A recent report shows there were 85 deadly attacks spanning between 2001 and 2016. Contrary to the popular belief that they were predominantly carried out by “Islamic extremists,” most were carried out by far-right extremists.
The reasons behind the lack of media coverage are many, but the core reason appears to be the tendency to label any act done by a Muslim as “terrorism,” while any act carried by a White man with an assault rifle is the result of a lone wolf suffering from mental illness.
Even President Trump, who rushed to condemn the attack in NYC on Tuesday, was criticized for taking longer to condemn White nationalists in comparison to radical Islam terrorist attacks. This is not new to the Muslim community, though. Double standards on terrorism exist: Brown or Muslim is a terrorist; White and non-Muslim is a lone wolf with mental illness.
On Tuesday, Uzbek national Sayfullo Saipov committed NYC’s deadliest attack since 9/11, killing eight people by driving into a crowd off of the West Side Highway. New Yorkers and people all over the world were left mourning. Many took to blaming Islam for Sapiov’s decision as he had alleged ties to ISIS.
The thought process of many Muslims was similar to that of Zaid Nagi: “Please, don’t let them be Muslim.” Because as a Muslim, you know if the attack was perpetrated by someone who claims Islam, the media is going to explode and Muslims are going to face the backlash.
Nagi, as well as others, know that when an attacker is Muslim, the lives of Muslims and the Muslim community is bound to get harder. “They look like us, the sound like us, but they do not represent us.” On Wednesday evening, Nagi was among the 200 New Yorkers who took to the streets to participate in a vigil for the lives lost. Religious leaders from Jewish, Muslim, Christian, Buddhist and Hindu communities arranged the vigil to promote peace and solidarity for all in wake of the attacks.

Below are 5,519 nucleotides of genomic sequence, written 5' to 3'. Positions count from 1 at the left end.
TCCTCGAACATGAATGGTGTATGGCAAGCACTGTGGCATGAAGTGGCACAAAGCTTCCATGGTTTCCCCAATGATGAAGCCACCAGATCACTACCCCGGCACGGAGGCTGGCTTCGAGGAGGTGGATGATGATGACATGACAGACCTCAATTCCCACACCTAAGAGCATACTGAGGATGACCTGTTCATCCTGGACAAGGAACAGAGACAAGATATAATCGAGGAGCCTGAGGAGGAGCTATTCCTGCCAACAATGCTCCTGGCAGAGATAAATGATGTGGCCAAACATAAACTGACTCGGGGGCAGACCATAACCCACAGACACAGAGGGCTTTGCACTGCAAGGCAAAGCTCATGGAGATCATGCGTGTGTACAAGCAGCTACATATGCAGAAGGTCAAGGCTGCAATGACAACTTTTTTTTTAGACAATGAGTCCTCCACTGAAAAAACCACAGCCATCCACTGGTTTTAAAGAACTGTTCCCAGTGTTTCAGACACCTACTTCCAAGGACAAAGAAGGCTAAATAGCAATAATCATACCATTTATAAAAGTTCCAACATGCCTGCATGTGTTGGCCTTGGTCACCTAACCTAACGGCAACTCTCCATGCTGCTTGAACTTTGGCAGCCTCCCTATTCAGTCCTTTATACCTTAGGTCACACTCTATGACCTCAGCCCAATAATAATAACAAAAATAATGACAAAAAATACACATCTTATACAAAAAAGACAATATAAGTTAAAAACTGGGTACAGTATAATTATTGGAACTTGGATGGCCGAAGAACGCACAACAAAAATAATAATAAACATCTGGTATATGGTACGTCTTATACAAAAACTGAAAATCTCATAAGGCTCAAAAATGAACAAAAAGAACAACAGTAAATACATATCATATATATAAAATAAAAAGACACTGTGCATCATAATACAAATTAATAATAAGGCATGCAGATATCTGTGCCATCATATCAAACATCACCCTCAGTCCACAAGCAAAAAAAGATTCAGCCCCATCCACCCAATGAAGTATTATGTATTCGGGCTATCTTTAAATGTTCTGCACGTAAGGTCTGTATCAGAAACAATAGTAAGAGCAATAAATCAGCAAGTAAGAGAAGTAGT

While some promoted peace and solidarity, others took to blaming all Muslims for the attack. Laura Loomer, a journalist who was recently banned from Uber and Lyft for her anti-Muslim tweets, write alongside pictures of women wearing hijab:
She also tweeted:
Many rose to the occasion and defended Islam and condemned her remarks, including Gigi Hadid, who tweeted:
As a Muslim woman who wears hijab, I have to say that this kind of blatant hate speech against Muslims instills a sense of fear for those of us who wear the headscarf and walk the streets of NYC, despite the fact that my city has always been a shining example of diversity.
On the other hand, attending peace vigils and an interfaith prayer on Friday showed me that New Yorkers will not stand for condemning a whole religion for the actions of a single man. Afaf Nasher, Executive Director of CAIR-NY said it best: “We defy the evil that thrives in discord and disunity.” He went on to say, “Everyone, as persons of faith, compassion and morality, shares a basic belief that life is sacred, and called to serve our fellow human beings with love.”